Comedian Bob Saget passed away in January after hitting his head in a hotel room in Orlando, FL. But new information has come to light about Saget’s condition before his death. He wasn’t feeling well the night before he died, according to a new audio clip.
A friend of Saget, who wished to remain anonymous, said that the audio of his final hours revealed that he was suffering from what’s known as long COVID, which is when people experience symptoms months after the infection goes away.
The audio was obtained from various sources, including PEOPLE magazine. Showrunner Rosalie Cocci said that Saget was struggling but was determined to do his comedy show that night. Saget tested positive for COVID-19 earlier and had recovered but neglected to mention his continued complications.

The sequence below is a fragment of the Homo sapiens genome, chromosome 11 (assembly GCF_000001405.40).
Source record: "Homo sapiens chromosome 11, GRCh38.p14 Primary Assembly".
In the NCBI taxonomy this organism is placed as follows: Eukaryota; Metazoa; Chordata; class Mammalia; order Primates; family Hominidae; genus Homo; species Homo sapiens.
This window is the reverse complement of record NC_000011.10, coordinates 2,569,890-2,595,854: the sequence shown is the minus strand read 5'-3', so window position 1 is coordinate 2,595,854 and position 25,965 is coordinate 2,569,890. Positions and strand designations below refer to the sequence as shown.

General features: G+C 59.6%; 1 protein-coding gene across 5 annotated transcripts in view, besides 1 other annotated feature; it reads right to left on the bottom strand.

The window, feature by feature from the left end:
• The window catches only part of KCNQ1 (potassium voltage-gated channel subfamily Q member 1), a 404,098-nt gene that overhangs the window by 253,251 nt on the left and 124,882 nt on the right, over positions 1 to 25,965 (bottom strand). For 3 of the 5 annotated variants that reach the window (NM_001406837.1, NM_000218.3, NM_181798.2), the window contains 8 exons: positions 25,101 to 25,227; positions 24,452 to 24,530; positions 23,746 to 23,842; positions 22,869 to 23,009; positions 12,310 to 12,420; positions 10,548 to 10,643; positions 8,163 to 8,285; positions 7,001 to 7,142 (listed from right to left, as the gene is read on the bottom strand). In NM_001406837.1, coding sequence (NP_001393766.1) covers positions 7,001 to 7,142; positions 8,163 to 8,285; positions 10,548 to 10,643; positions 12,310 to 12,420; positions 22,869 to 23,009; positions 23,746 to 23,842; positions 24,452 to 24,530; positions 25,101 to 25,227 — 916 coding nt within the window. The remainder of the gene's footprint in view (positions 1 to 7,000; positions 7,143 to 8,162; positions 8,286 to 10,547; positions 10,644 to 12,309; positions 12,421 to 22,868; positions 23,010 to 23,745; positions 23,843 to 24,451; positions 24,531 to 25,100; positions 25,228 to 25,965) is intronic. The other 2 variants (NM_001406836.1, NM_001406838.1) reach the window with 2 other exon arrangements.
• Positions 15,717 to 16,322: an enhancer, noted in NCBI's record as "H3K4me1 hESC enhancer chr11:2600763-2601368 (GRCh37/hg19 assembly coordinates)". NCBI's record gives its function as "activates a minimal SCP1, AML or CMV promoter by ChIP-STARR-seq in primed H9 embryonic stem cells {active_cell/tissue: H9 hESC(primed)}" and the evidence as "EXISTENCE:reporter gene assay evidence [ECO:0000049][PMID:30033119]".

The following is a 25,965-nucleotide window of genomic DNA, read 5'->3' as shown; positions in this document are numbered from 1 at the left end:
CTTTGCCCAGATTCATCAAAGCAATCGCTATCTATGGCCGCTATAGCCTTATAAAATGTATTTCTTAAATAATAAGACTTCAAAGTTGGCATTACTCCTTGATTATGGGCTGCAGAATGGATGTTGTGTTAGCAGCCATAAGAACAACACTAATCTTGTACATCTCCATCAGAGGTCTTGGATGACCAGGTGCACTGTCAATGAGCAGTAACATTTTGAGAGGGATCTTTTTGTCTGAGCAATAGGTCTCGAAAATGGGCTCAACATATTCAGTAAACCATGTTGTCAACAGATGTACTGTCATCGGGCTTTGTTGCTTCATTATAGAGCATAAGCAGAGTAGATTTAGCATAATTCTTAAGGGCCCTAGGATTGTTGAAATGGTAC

Cocci’s job at the venue was to get items for Saget, like food and drinks. In her interview with the police, she said that the list of things Saget asked for was shorter than normal. The only things he wanted were Redbull, Diet Coke, and regular Coke. She also said that she never saw Saget eat or drink anything that night.
Cocci said that his hearing was not working well that night, and he had to ask the sound guys to make everything louder. He also had a sore throat but was glad he had brought lozenges to the stage.
People who have had COVID-19 may experience long-term health effects, often referred to as “long COVID.” The condition is not well understood by medical professionals, but it is thought to include a range of health issues that can occur after a person has recovered from their initial infection. The severity of long COVID symptoms can vary depending on the person’s initial infection.
The most common long COVID symptoms, according to the Center for Disease Control and Prevention, are a cough, headaches, joint or muscle pain, fatigue, and shortness of breath. People who experience long COVID usually have various combinations of these symptoms.
The best way to prevent long COVID is by preventing infection in the first place. This can be done by getting vaccinated, wearing a mask, and getting tested regularly.